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Whimsey glass is work that is created for no useful purpose, so named as it is made on a whimsey of the glassmaker. Glassmakers would make whimsies on their breaks or at the end of the day with any extra molten glass left in the pot. They would often bring the objects home to their families. Also known as friggers, it became one of the most sought-after styles of glass during the 19th-century, especially representations of boots and shoes, though this style of glass is first recorded in 15th-century Germany. During the 19th century its popularity was as a souvenir but also due to its display in trade exhibitions.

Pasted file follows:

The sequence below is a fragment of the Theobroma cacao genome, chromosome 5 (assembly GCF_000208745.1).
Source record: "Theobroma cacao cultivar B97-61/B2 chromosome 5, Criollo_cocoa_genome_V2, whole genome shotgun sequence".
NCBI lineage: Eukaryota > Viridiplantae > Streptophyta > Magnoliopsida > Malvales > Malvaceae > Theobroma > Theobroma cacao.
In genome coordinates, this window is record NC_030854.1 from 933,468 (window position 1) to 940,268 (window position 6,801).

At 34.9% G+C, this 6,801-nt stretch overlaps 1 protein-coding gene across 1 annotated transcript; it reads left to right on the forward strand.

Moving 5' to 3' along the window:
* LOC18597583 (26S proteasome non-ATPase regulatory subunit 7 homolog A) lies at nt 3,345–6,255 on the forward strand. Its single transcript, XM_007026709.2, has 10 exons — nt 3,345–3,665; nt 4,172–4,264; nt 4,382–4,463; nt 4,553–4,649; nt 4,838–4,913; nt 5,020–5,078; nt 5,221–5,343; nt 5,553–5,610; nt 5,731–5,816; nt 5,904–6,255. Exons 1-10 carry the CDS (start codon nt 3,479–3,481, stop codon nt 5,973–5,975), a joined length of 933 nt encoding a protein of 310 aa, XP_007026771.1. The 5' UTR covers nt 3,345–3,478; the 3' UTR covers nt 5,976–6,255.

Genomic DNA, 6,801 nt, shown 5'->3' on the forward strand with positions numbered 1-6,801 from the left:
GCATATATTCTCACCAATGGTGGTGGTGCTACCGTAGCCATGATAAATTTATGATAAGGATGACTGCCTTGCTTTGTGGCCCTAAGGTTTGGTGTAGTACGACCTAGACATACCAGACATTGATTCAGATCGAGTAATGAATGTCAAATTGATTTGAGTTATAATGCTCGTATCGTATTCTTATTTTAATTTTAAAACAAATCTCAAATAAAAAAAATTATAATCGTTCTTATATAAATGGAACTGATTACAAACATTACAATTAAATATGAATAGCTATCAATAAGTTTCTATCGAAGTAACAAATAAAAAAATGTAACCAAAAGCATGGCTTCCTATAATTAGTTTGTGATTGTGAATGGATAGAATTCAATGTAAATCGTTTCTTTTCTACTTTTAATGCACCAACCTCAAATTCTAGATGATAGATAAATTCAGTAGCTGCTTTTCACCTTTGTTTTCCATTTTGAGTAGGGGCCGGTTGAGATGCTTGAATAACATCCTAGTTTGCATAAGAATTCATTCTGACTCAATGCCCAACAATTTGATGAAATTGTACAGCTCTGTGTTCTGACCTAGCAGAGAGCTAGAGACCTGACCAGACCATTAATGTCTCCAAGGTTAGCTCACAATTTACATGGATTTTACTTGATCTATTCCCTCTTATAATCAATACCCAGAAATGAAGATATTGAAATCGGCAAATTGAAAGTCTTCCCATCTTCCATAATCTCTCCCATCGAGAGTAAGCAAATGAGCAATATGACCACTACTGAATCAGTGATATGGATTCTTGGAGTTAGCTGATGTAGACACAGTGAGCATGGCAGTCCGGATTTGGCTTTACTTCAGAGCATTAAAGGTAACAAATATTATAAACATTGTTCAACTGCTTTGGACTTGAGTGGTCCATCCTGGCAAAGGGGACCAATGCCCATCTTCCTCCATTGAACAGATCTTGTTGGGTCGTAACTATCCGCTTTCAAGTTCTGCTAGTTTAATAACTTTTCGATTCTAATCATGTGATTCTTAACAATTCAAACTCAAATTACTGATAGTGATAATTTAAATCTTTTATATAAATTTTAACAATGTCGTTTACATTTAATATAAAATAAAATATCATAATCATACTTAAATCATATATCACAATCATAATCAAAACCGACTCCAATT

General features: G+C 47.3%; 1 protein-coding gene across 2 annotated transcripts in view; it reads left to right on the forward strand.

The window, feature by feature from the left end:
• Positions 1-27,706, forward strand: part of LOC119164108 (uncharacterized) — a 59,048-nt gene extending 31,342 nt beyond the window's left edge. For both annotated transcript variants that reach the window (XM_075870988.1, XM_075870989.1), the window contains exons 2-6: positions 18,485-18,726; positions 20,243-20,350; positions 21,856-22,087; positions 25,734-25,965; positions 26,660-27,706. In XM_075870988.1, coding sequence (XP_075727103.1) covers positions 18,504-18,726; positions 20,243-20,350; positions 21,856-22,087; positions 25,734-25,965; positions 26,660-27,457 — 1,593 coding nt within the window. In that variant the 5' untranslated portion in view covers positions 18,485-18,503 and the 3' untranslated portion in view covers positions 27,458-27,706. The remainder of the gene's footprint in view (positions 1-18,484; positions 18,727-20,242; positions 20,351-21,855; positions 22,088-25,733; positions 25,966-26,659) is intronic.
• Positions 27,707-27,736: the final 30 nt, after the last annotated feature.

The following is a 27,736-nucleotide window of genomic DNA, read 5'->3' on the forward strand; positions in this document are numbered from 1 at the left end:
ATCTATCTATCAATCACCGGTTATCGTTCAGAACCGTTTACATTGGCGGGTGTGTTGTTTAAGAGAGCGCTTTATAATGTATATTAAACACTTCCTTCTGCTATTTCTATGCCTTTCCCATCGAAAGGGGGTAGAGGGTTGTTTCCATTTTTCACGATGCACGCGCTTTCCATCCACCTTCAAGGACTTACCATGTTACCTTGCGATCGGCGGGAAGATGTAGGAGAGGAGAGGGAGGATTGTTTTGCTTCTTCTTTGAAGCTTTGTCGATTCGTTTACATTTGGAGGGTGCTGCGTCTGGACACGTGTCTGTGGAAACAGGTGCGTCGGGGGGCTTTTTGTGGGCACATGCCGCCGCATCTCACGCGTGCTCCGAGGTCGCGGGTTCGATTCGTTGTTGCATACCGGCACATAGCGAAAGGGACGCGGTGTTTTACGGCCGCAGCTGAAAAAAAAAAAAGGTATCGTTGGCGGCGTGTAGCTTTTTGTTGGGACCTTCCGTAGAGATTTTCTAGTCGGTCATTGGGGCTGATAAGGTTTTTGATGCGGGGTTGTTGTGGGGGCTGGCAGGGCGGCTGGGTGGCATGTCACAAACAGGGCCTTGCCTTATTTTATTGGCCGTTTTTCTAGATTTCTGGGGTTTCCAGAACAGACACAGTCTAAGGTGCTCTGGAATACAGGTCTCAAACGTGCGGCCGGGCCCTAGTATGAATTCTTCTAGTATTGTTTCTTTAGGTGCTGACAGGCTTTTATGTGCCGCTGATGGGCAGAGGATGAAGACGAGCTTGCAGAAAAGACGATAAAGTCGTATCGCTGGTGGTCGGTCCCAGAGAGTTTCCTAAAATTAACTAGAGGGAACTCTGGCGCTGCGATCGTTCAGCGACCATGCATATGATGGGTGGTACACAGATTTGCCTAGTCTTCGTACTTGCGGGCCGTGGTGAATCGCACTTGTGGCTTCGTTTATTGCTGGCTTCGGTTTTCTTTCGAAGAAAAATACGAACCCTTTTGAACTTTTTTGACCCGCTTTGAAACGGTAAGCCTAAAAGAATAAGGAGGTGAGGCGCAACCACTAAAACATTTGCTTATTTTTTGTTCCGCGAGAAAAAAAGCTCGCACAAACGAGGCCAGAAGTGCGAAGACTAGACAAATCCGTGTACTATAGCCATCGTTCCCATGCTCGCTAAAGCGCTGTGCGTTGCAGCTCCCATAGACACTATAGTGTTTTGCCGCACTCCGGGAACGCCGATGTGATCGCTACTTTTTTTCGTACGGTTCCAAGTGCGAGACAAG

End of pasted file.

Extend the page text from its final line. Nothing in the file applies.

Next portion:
Glass whimseys are variously spelled whimsies, wimsy, wimsies, and whimsy, and are also called friggers or end-of-days (as they were often made at the end of the work day).
- "Glass Dictionary: Frigger". Corning Museum of Glass. Corning Museum of Glass. Retrieved 28 October 2014.
- "whimsey glass." Encyclopædia Britannica. Encyclopædia Britannica Online. Encyclopædia Britannica Inc., 2012. Web. 12 Apr. 2012.